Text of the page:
September 1, 2011 / 9:52 AM / in 6 years

Libyan capital has food and fuel but no water --EU

GENEVA, Sept 1 (Reuters) - The Libyan capital Tripoli has enough fuel for the short term and food supplies are starting to get through, but there is no end in sight to a water shortage there, a crisis report from the European Union’s humanitarian office (ECHO) said on Thursday.

Fuel at Zawiya refinery, 50 km (30 miles) west of Tripoli, appears to be enough to meet the main transport and energy needs for all of Libya in the short term, according to the document, which is not publicly available but was obtained by Reuters.

The overall availability of fuel remains problematic but should be resolved soon, it said. A tanker with 30,000 tonnes for the supply of power plants arrived in Tripoli on Monday.

The chairman of Libya’s National Transitional Council (NTC), Mustafa Abdel Jalil, said last week that there was a “great quantity” of food at the refinery.

But the NTC has also asked the World Food Programme to help it buy 250,000 tonnes of gasoline.

Food shortages persist in Tripoli, with the main problem being a lack of capacity to unload cargo, including 11 cargoes with more than 61,000 metric tonnes of wheat flour waiting in Tripoli’s port, the ECHO crisis report said.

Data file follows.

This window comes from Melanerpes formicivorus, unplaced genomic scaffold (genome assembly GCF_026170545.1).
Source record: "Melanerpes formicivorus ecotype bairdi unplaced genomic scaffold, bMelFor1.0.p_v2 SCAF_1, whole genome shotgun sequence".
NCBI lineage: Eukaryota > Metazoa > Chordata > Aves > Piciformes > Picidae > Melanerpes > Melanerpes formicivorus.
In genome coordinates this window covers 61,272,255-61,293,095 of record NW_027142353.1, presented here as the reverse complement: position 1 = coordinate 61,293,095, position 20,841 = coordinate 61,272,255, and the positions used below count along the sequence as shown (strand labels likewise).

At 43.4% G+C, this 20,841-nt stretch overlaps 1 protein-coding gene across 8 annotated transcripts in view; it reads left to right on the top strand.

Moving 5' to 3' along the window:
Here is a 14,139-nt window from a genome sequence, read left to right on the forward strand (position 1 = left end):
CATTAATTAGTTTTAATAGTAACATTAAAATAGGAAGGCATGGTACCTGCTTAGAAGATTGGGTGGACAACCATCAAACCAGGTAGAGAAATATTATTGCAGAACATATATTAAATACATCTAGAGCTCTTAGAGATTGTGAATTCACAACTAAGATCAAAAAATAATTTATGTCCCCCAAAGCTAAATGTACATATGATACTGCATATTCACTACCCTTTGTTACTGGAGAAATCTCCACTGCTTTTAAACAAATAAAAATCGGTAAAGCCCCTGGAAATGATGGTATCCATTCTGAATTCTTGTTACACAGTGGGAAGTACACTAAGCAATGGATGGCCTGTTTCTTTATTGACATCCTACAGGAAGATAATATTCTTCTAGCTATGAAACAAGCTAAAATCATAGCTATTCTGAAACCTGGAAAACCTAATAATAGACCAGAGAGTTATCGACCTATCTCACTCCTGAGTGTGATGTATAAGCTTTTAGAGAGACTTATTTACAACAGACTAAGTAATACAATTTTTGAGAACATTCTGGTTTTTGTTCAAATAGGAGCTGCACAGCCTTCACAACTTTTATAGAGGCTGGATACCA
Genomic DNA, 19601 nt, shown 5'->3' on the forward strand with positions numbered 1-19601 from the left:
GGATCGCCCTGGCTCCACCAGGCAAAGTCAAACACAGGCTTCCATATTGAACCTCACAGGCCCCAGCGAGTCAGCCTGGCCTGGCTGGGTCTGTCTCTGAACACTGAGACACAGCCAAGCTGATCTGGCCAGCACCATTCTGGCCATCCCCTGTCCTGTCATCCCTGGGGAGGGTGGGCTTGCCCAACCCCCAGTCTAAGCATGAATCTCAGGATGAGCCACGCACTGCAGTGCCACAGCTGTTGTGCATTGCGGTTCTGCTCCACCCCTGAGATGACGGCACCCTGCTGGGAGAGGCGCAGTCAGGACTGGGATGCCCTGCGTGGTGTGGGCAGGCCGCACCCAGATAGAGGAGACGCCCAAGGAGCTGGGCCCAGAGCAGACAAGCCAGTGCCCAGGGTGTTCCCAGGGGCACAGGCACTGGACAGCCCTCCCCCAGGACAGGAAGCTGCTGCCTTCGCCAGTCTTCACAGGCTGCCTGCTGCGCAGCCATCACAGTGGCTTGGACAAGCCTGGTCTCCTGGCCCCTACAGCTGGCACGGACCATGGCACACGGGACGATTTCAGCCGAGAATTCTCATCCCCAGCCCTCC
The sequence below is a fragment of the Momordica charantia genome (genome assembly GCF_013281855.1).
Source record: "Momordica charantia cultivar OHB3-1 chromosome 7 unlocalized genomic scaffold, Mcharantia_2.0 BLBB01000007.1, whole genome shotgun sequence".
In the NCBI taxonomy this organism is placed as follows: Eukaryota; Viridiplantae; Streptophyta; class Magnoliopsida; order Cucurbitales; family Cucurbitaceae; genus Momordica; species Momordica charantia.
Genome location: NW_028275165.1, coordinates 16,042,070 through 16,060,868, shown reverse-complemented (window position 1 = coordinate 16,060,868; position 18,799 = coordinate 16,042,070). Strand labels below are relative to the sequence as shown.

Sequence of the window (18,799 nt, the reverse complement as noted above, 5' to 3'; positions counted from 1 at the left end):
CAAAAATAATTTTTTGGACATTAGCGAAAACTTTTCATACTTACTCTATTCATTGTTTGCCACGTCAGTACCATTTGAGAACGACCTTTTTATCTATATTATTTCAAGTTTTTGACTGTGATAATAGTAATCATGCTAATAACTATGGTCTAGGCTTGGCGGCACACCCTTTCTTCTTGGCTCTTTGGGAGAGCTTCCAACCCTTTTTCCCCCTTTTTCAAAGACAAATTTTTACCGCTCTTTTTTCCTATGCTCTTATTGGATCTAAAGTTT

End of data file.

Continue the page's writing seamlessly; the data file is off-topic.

“The shortage of drinking water is the predominant problem even though the coping mechanisms of the population prove to be better than anticipated,” it said.

Forces loyal to ousted leader Muammar Gaddafi have choked off Tripoli’s water supply and water engineers have not yet managed to reach the pumping stations at Jebel Hassouna, 700 km (435 miles) south of the capital, which are now in the hands of forces loyal to the NTC.

The International Committee of the Red Cross has offered its plane to fly the engineers south but the flight is still awaiting security clearance, the ECHO document said.

“The problem of shortage of drinking water in Tripoli and other towns in the western part of Libya remains acute as there is no solution in sight for the resumption of water supply through the Great Man-Made River (GMMR),” it said.

The Great Man-Made River is a vast pipeline network that brings water to coastal cities from beneath the Sahara desert.

To combat the water shortage, aid agencies are rushing to deliver water by truck and by ship, but if the problem persists, public health will be endangered, the ECHO document said.

Reporting by Stephanie Nebehay; Editing by Mark Heinrich

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